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The Water Cooler

A blog of fresh ideas and findings from organizational leaders and researchers on how they’re making work better, shared regularly.

The science of storytelling with Google’s Prasad Setty

The science of storytelling with Google’s Prasad Setty
After collecting the data, running the analyses, and verifying the results, how do you go from finishing a report to actually influencing data-based change in your organization? Learn to tell a story.

Speaking at Google’s re:Work event in 2016, Prasad Setty, vice president of People Analytics and Compensation at Google, spoke of the importance of being able to share analytical results in ways that are not only clear but also compelling. “We spend an inordinate amount of time doing hardcore science and analytics, but how do we ensure that it’s memorable?” Setty asked. “How do we ensure that we can communicate better so that our messages resonate and stick?”

Having the data isn’t enough - you’ve got to be able to tell a moving story with the data to have a real impact. In lamenting the level of jargon often used in scientific writing, Setty offered an academic twist on the classic philosophical quandary: “If a tree falls in a forest and we use the pulp to print and publish a prestigious academic journal, did we suck out even more sound out of it?”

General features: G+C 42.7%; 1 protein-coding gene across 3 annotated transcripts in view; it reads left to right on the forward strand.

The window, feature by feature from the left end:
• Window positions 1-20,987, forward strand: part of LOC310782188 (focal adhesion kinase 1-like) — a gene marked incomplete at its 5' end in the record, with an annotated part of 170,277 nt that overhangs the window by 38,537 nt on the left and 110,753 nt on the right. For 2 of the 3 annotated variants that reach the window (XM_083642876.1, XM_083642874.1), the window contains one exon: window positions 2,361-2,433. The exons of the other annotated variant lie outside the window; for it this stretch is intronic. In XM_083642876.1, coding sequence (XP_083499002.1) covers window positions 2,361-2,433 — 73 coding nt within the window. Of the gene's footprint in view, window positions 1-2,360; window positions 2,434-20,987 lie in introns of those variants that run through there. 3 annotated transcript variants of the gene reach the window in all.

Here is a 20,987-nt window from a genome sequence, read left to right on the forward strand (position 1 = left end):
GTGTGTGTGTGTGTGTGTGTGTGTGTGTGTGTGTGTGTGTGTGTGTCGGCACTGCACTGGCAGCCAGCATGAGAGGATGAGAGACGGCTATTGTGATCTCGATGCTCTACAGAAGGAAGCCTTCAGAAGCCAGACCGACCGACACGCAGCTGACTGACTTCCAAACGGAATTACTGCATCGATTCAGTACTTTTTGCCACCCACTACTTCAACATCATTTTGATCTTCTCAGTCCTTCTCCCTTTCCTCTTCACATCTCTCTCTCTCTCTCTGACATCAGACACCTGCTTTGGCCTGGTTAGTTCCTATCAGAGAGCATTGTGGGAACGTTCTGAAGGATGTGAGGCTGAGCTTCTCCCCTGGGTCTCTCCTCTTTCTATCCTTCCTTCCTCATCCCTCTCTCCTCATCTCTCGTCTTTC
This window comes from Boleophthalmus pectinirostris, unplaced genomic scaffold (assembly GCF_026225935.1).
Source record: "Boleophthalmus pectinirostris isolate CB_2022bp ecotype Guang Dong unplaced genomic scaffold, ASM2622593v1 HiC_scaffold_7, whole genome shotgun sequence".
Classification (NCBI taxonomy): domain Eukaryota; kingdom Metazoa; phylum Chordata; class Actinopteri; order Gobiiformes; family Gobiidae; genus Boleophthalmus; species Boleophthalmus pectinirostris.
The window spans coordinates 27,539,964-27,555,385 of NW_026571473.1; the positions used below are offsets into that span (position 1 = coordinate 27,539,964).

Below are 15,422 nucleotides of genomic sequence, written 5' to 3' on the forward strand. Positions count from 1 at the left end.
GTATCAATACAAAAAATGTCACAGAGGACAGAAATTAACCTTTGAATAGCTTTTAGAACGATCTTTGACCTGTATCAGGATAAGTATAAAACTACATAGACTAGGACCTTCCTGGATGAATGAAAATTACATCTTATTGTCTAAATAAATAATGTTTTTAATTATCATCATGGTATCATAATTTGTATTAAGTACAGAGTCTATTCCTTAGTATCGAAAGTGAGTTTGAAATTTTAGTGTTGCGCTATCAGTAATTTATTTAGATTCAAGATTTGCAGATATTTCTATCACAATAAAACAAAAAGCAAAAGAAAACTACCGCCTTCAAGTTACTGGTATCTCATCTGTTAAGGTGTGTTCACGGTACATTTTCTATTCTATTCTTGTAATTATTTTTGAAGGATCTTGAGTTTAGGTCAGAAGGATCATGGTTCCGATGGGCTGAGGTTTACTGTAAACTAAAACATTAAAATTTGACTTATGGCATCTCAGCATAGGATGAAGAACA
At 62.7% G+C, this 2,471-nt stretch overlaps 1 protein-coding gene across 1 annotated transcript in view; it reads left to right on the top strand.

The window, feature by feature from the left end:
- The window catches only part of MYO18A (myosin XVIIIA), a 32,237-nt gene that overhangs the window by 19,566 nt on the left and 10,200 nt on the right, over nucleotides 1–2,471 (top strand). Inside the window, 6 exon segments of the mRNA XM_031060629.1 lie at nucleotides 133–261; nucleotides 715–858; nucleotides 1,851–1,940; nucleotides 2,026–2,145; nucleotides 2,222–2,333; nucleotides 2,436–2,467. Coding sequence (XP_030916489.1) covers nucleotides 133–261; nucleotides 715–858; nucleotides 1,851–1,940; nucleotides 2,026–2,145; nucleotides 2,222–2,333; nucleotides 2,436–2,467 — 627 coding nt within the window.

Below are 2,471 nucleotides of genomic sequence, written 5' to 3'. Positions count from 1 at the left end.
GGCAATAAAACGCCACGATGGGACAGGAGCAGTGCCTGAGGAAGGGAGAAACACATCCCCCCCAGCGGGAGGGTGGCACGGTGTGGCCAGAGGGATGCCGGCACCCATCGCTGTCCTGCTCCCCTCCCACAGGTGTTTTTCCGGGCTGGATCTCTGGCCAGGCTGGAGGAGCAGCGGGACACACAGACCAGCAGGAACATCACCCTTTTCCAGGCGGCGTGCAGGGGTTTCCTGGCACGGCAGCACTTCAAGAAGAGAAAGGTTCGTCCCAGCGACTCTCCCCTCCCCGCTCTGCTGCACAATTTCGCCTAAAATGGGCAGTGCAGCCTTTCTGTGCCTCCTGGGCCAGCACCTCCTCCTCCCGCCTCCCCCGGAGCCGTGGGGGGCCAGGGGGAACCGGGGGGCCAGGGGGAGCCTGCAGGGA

Setty shared some advice given to him by a former political speechwriter who has some experience crafting messages to move people. He said you need to ask yourself three questions when crafting a story:

  1. What do you want your audience to know?
  2. How do you want them to feel?
  3. What do you want them to do?

Too often, analysts focus on the first point, delivering reams of data and analysis, and then try to jump to the third point with an unclear recommendation, without ever considering how the viewer may be feeling about what they’ve just learned. Setty says that analysts must become as fluent and confident in the emotionality of their storytelling as they are in the analysis of their data.

To learn more about how to communicate with data effectively, check out these other re:Work talks: